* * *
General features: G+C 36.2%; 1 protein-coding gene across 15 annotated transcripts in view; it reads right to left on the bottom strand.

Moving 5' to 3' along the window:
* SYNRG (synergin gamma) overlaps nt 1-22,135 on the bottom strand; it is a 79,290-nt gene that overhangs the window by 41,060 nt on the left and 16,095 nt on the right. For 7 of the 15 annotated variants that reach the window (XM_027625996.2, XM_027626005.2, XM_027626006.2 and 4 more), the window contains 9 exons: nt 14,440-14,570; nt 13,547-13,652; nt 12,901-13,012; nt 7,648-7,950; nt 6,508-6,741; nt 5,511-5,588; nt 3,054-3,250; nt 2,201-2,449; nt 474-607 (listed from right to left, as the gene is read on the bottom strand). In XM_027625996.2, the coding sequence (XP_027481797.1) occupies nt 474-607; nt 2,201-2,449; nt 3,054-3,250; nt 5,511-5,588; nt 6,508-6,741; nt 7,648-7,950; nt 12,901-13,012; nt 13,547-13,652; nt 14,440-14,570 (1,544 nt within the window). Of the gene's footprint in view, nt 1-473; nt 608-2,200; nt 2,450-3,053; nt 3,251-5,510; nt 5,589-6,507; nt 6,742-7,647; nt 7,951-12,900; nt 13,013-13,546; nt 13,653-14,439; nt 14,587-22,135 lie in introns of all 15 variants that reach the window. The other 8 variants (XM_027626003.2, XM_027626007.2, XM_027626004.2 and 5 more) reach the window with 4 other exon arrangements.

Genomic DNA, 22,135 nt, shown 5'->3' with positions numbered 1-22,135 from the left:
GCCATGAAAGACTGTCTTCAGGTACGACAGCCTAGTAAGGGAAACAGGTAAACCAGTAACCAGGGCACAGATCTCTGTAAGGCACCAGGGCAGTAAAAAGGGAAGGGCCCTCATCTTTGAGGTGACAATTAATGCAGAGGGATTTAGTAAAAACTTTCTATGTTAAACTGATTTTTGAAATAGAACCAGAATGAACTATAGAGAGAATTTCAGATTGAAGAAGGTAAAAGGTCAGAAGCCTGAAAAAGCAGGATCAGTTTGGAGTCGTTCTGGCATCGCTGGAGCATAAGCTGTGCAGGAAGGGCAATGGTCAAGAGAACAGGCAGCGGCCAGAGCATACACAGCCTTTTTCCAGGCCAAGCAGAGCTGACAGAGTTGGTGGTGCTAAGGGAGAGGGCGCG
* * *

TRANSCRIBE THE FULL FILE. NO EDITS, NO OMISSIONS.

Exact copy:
General features: G+C 36.2%; 1 protein-coding gene across 15 annotated transcripts in view; it reads right to left on the bottom strand.

Moving 5' to 3' along the window:
* SYNRG (synergin gamma) overlaps nt 1-22,135 on the bottom strand; it is a 79,290-nt gene that overhangs the window by 41,060 nt on the left and 16,095 nt on the right. For 7 of the 15 annotated variants that reach the window (XM_027625996.2, XM_027626005.2, XM_027626006.2 and 4 more), the window contains 9 exons: nt 14,440-14,570; nt 13,547-13,652; nt 12,901-13,012; nt 7,648-7,950; nt 6,508-6,741; nt 5,511-5,588; nt 3,054-3,250; nt 2,201-2,449; nt 474-607 (listed from right to left, as the gene is read on the bottom strand). In XM_027625996.2, the coding sequence (XP_027481797.1) occupies nt 474-607; nt 2,201-2,449; nt 3,054-3,250; nt 5,511-5,588; nt 6,508-6,741; nt 7,648-7,950; nt 12,901-13,012; nt 13,547-13,652; nt 14,440-14,570 (1,544 nt within the window). Of the gene's footprint in view, nt 1-473; nt 608-2,200; nt 2,450-3,053; nt 3,251-5,510; nt 5,589-6,507; nt 6,742-7,647; nt 7,951-12,900; nt 13,013-13,546; nt 13,653-14,439; nt 14,587-22,135 lie in introns of all 15 variants that reach the window. The other 8 variants (XM_027626003.2, XM_027626007.2, XM_027626004.2 and 5 more) reach the window with 4 other exon arrangements.

Genomic DNA, 22,135 nt, shown 5'->3' with positions numbered 1-22,135 from the left:
GCCATGAAAGACTGTCTTCAGGTACGACAGCCTAGTAAGGGAAACAGGTAAACCAGTAACCAGGGCACAGATCTCTGTAAGGCACCAGGGCAGTAAAAAGGGAAGGGCCCTCATCTTTGAGGTGACAATTAATGCAGAGGGATTTAGTAAAAACTTTCTATGTTAAACTGATTTTTGAAATAGAACCAGAATGAACTATAGAGAGAATTTCAGATTGAAGAAGGTAAAAGGTCAGAAGCCTGAAAAAGCAGGATCAGTTTGGAGTCGTTCTGGCATCGCTGGAGCATAAGCTGTGCAGGAAGGGCAATGGTCAAGAGAACAGGCAGCGGCCAGAGCATACACAGCCTTTTTCCAGGCCAAGCAGAGCTGACAGAGTTGGTGGTGCTAAGGGAGAGGGCGCG